Nessie spotter to discuss famous photo as 90th anniversary of first image marked

Nessie spotter to discuss famous photo as 90th anniversary of first image marked
The image taken by Richard White in 1997 is thought to be the clearest one yet (Richard White/PA)

A man who took what is believed to be one of the clearest images of the Loch Ness Monster will kick off a series of talks from famous spotters ahead of the 90th anniversary of the first photograph of the beast.

Richard White took his picture of Nessie in 1997, and he will tell the story of how he got the image at the launch of the Meet The Eyewitness series at the Loch Ness Centre in Drumnadrochit later this month.

He said he had been driving next to the loch “hoping” to see “something extraordinary” at the time.

“On a cold, dreich morning, I found myself driving along the loch side, like most folks, glancing at the water at infrequent intervals, hoping I might see something extraordinary,” Mr White recalled.

Richard White took one of the clearest images ever of the Loch Ness Monster (Loch Ness Centre/PA)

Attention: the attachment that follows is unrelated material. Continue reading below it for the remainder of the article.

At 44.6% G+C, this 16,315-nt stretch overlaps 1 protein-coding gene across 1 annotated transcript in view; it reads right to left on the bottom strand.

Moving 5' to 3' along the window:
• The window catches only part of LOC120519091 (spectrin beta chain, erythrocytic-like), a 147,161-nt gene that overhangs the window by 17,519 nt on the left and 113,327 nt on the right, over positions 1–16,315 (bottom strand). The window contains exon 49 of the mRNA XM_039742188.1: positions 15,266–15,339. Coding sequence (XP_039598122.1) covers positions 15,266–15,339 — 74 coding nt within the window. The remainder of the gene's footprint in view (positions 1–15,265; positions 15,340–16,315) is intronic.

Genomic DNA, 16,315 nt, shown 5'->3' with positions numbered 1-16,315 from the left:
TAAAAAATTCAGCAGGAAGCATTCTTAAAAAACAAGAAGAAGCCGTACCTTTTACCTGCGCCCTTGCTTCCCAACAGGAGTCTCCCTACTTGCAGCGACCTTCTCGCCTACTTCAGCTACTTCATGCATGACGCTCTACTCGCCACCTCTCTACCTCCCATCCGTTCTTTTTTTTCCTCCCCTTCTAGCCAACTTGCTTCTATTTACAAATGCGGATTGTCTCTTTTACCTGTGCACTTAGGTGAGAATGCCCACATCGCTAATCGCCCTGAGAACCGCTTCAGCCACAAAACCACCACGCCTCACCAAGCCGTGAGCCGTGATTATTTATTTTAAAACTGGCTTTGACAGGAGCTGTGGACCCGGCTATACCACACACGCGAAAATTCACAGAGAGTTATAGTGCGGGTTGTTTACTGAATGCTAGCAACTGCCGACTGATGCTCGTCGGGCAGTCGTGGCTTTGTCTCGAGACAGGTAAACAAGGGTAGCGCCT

“Suddenly, there was a disturbance on the surface. I stopped the car and reached for the camera I always carried, a habit from my army days in Germany when the police advised it as a precaution.

“It was a small Olympus with an auto-function, so as I pressed the switch, it fired off the last 10 frames on the film. What I saw was distant and unclear, but undeniably unusual.

“It was only a couple of weeks later when the film was developed that the true significance became apparent. This chance encounter changed my life, and I look forward to sharing this incredible story with visitors at ‘Meet The Eyewitness’ at the end of November.”

Mr White pictured what appeared to be something emerging from the water near Foyers, and for many years it was labelled as the clearest image of Nessie yet, appearing in news publications across the globe.

The series of talks marks the 90th anniversary of what is thought to be the first picture of Nessie, captured by Hugh Gray on November 12, 1933.

The image taken by Hugh Gray in 1933 sparked a worldwide frenzy (Loch Ness Centre/PA)

The image sparked the modern fascination with what may lie beneath Loch Ness, which has been shrouded in myth and mystery in Scottish folklore for centuries.

As of this year, there have been 1,155 reported sightings of Nessie.

Mr White will give the first talk in the series on Saturday November 25.

Paul Nixon, general manager of the Loch Ness Centre, said: “We’re really excited to start our ‘Meet The Eyewitness’ series, which will take place once a month here at the Loch Ness Centre, the home of the legend.

“At the centre, we are passionate about storytelling, bringing people together and learning all we can about Nessie and the rich history of the loch.

“The 90th anniversary of Hugh Gray’s famous sighting is the perfect time to look back at past sightings and possibly even spot something yourself.”

The Conversation (0)